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SAE:

Society of Automotive Engineers; this organization has specified common and alloy steels and copper base alloys in accordance with a numerical index system allowing approximation of the composition of the metal.

Scaling:

Oxidation of metal due to heat resulting in relatively heavy surface layers of oxide.

Seam:

A crack on the surface of metal that has been closed but not welded; usually produced by some defect either in casting or in working.

Seam Welding:

An electric-resistance type of welding process, in which the lapped sheet is passed between electrodes of the roller type while a series of overlapping spot welds is made by the intermittent application of electric current.

Shear:

A type of cutting operation in which the metal object is cut by means of a moving blade and fixed edge or by a pair of moving blades that may be either flat or curved.

Shim:

A thin flat hard metal strip produced to close tolerances; used primarily for tool, die and machine alignment purposes.

Silicon:

An element that is present in all steels; known for high electrical resistance.

Silicon Steel:

Steel usually made with about 0.5%-5% silicon.

Slit Edges:

The edges of sheet or strip metal resulting from cutting to width by rotary slitters.

Slitting:

Cutting sheet or strip metal to width by rotary slitters.

Solution Heat Treatment:

A process in which an alloy is heated to a suitable temperature, is held at this temperature long enough to allow a certain constituent to enter into solid solution and is then cooled rapidly to hold the constituent in solution.

Spheroidizing:

Any process of prolonged heating and slow cooling of steel which will convert the carbide content into rounded or spheroid form.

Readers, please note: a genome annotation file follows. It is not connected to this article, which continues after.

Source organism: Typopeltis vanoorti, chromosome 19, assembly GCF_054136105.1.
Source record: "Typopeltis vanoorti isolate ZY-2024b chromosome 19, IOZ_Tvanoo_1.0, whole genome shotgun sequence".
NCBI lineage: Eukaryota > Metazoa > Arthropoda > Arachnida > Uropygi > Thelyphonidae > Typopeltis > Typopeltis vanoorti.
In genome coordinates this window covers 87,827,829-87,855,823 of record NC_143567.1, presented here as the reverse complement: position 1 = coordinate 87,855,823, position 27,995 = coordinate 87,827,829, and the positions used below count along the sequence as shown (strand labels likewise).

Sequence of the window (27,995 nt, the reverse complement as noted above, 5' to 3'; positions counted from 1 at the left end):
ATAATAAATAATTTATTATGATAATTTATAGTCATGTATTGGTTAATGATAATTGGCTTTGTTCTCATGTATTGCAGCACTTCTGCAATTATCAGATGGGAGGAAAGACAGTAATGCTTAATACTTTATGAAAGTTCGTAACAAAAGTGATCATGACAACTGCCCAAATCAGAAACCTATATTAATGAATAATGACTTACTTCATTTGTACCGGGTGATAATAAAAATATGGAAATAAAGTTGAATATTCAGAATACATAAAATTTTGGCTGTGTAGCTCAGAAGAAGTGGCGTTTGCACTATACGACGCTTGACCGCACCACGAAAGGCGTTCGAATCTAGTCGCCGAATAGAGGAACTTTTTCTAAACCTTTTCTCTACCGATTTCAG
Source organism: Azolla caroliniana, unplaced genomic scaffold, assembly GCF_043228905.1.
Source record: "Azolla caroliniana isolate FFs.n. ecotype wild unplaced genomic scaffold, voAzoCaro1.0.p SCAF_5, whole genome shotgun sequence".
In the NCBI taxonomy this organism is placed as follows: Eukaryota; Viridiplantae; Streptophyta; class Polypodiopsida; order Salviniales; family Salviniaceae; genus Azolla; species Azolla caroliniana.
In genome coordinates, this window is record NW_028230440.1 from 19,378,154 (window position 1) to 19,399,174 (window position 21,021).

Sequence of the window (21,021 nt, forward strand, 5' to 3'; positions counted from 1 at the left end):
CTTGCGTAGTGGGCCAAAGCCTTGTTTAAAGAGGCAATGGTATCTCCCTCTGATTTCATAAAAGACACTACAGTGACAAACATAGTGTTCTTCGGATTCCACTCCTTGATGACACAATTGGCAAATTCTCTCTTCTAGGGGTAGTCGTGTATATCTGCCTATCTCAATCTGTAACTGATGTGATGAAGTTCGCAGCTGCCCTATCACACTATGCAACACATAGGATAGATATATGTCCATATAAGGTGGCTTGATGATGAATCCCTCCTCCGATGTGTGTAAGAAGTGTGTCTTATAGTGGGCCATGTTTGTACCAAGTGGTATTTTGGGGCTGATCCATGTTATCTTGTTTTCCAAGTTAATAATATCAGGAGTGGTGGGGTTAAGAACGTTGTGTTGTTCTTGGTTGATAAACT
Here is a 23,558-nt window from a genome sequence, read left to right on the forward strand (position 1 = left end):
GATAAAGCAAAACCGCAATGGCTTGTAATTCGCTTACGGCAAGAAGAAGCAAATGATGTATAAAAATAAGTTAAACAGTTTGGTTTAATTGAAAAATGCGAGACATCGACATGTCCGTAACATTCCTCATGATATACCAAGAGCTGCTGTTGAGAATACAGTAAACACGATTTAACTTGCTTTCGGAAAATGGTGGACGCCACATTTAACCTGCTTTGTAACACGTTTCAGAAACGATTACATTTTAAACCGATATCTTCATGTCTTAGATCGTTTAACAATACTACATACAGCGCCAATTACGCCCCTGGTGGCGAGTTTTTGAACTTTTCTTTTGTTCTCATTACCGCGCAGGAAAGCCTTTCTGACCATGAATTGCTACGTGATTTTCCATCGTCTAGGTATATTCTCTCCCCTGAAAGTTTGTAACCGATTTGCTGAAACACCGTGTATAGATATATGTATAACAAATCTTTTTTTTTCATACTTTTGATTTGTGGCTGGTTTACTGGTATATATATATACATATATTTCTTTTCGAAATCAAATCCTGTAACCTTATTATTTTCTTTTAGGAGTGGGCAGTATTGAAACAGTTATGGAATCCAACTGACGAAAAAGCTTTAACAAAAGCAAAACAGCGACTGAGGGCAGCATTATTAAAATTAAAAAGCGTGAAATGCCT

Spring Steel:

Steel, normally of the high-carbon or alloy type, used in the manufacture of springs, lending itself to appropriate heat treatment; usually made is the open hearth or electric furnace.

Spring Steel Strip:

Any of a number of strip steels produced for use in the manufacture of steel springs or where high tensile properties are requires marketed in the annealed state, hard rolled or as hardened and tempered strip.

Spring Temper:

In brass mill terminology, spring temper is eight numbers hard or 60.50% reduction.

Stabilizing Anneal:

A treatment applied to austenitic stainless steels that contain titanium or niobium. This treatment consists of heating to a temperature below that of a full anneal in order to precipitate the maximum amount of carbon at titanium carbide or niobium carbide. This eliminates precipitation at lower temperatures, which might reduce the resistance of the steel to corrosion.

Stabilizing Treatment:

A thermal treatment designed to precipitate material from solid solution, in order to improve the workability, to decrease the tendency of certain alloys to age harden at room temperature, or to obtain dimensional stability under service at slightly elevated temperatures.

Stainless Steel:

Corrosion resistant steel of a wide variety, but always containing a high percentage of chromium. These are highly resistant to corrosion attack by organic acids, weak mineral acids and atmospheric oxidation.

Stamping:

A term used to refer to various press forming operations in coining, embossing, blanking, and pressing.

Steel:

Iron, malleable in at least one range of temperature below its melting point without special heat treatment substantially free from slag, and containing carbon more than about 0.05% and less than about 2.00%.

Strain:

Deformation produced on a body by an outside force.

Strain Aging:

Aging induced by cold working.

Strain Hardening:

An increase in hardness and strength caused by plastic deformation at temperatures lower than the recrystallization range.

Stress:

Deforming force to which a body is subjected or the resistance which the body offers to deformation by the force.

Stress Relief:

Low temperature annealing for removing internal stresses, such as those resulting in a metal from work hardening or quenching.

Stress Relieving:

Reducing residual stresses by heating.

Stretch Forming:

A process of forming panels and cowls of large curvature by stretching sheet over a form of the desired shape.

Stretcher Leveling:

A method of making metal sheet or strip perfectly flat by stretching. Also called “patent leveling.”

Stretcher Strains:

Long vein-like marks appearing on the surface of certain metals in the direction of the maximum shear stress, when the metal is subjected to deformation beyond the yield point.

Strip Steel:

A flat, cold-rolled steel product under .25″ in thickness.

Structure:

The arrangement of parts; in crystals, especially the shape and dimension of the unit cell, and the number, kinds and positions of the atoms within it.

Sulfur:

A nonmetal element that is frequently found as a contaminant in steel. It is, however, added to cutting stock to increase machinability.